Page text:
Previous Next

Table of Contents


Horn. The word “horn” is often used metaphorically to signify strength and honor, because horns are the chief weapons and ornaments of the animals which possess them; hence they are also used as a type of victory. Of strength the horn of the unicorn was the most frequent representative, Deut. 33:17, etc., but not always; comp. 1 Kings 22:11, where probably horns of iron, worn defiantly and symbolically on the head, are intended. Among the Druses upon Mount Lebanon the married women wear silver horns on their heads. In the sense of honor, the word horn stands for the abstract—“my horn,” Job 16:15; “all the horn of Israel,” Lam. 2:3—and so for the supreme authority. It also stands for the concrete, whence it comes to mean king, kingdom. Dan. 8:2, etc.; Zech. 1:18. Out of either or both of these last two metaphors sprang the idea of representing gods with horns.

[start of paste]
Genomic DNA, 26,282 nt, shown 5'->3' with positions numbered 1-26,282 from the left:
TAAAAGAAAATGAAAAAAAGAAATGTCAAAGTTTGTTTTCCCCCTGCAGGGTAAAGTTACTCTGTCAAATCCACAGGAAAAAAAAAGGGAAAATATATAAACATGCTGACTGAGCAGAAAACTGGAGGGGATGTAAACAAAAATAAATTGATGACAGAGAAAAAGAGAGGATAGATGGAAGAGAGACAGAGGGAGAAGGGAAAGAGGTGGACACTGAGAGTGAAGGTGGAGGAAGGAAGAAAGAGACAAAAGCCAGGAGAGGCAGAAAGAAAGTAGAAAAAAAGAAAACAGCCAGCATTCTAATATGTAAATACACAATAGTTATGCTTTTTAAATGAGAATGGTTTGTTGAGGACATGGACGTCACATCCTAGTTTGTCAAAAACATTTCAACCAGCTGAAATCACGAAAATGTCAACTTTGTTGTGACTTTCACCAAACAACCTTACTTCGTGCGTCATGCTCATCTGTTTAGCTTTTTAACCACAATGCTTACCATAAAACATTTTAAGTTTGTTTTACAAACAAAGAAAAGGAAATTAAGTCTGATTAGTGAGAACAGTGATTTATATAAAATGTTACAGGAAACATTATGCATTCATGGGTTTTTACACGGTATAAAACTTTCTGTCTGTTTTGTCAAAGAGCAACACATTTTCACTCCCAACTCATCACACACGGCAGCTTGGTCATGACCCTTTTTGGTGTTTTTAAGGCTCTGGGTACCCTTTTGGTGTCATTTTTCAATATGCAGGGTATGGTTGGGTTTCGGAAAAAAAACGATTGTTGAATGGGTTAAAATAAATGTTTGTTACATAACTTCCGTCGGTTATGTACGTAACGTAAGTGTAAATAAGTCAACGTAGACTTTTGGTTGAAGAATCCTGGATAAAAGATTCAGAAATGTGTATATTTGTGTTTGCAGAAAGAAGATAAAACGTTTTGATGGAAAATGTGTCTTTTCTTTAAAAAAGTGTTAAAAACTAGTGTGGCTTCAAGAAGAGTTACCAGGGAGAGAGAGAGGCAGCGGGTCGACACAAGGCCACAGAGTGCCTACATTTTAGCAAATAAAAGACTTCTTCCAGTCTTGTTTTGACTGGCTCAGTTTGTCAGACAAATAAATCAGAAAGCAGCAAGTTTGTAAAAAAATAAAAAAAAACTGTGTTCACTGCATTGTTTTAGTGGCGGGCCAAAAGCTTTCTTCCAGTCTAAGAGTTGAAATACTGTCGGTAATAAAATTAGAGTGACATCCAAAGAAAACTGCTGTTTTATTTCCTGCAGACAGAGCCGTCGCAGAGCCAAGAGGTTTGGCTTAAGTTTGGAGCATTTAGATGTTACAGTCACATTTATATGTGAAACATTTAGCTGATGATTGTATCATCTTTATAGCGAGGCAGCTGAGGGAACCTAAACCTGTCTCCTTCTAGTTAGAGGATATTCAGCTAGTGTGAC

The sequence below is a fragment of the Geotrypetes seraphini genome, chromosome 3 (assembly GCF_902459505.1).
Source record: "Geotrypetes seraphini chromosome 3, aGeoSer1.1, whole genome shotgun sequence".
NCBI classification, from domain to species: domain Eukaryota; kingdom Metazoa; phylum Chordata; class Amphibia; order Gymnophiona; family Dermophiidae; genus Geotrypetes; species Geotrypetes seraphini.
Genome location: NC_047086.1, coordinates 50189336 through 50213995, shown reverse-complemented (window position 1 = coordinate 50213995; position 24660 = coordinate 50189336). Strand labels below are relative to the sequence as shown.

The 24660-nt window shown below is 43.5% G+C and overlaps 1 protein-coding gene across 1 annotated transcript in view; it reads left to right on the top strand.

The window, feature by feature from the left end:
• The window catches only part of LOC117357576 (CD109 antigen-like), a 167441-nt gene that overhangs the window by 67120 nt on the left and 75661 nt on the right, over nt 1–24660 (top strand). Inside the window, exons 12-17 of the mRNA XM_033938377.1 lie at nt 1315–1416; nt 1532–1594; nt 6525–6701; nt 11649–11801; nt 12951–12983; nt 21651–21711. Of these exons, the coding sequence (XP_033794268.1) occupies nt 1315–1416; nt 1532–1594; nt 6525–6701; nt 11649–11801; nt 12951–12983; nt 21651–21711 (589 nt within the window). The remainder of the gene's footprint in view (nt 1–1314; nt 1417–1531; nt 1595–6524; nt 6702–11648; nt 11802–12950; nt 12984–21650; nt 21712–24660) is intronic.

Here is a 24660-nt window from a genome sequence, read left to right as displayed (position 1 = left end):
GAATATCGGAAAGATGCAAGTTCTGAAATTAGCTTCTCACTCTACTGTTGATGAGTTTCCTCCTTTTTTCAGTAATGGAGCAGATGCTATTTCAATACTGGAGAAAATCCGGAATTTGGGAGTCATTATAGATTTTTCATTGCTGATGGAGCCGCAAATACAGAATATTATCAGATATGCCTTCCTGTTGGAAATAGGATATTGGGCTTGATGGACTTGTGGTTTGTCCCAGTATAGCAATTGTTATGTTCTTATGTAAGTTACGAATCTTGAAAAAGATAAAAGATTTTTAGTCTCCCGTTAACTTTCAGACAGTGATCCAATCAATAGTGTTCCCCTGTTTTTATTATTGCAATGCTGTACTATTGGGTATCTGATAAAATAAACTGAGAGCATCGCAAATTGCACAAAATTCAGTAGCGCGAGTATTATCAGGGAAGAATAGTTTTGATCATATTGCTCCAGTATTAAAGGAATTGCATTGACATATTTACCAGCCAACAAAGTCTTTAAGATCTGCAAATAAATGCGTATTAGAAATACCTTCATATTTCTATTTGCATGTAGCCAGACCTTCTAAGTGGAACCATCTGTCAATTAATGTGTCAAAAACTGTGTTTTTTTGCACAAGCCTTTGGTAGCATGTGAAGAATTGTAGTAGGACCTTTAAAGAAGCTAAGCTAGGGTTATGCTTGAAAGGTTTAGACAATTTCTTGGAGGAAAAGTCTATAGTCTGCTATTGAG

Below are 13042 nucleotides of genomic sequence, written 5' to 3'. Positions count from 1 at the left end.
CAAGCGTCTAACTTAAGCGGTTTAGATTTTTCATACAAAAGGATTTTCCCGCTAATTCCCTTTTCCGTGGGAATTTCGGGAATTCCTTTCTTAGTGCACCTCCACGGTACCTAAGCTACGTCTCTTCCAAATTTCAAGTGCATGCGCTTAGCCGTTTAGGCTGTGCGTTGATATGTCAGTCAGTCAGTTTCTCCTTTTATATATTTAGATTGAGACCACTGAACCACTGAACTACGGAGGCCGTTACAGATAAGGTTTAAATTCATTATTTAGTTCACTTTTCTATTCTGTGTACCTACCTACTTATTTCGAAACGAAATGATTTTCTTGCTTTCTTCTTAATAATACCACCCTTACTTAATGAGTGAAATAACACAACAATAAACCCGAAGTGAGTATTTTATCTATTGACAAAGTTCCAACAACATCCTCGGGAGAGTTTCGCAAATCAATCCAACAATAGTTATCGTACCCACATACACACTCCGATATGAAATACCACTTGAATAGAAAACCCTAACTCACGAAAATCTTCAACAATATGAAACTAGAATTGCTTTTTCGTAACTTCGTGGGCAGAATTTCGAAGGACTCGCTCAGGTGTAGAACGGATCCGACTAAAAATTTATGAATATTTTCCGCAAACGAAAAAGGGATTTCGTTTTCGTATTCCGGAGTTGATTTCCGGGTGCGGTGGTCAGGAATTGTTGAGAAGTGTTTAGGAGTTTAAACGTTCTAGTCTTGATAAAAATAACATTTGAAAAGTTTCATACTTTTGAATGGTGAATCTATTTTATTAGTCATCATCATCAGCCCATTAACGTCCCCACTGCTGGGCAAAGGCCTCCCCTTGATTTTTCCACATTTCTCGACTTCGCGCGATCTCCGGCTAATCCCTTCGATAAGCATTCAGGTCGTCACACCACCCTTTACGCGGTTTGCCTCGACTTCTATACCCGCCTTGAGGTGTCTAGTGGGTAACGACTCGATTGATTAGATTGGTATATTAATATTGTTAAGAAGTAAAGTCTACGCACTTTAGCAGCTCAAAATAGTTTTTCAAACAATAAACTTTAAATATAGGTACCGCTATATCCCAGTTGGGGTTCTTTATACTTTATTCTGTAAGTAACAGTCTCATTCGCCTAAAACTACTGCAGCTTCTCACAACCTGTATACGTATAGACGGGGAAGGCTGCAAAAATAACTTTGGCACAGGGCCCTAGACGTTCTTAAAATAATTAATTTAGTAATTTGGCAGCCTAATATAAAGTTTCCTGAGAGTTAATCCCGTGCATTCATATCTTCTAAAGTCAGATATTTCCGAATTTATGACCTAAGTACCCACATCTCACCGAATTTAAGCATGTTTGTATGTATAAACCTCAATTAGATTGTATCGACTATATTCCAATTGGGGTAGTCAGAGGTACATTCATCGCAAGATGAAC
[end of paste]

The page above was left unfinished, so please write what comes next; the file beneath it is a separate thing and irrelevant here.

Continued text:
Horns worn as Head-ornaments by modern Orientals.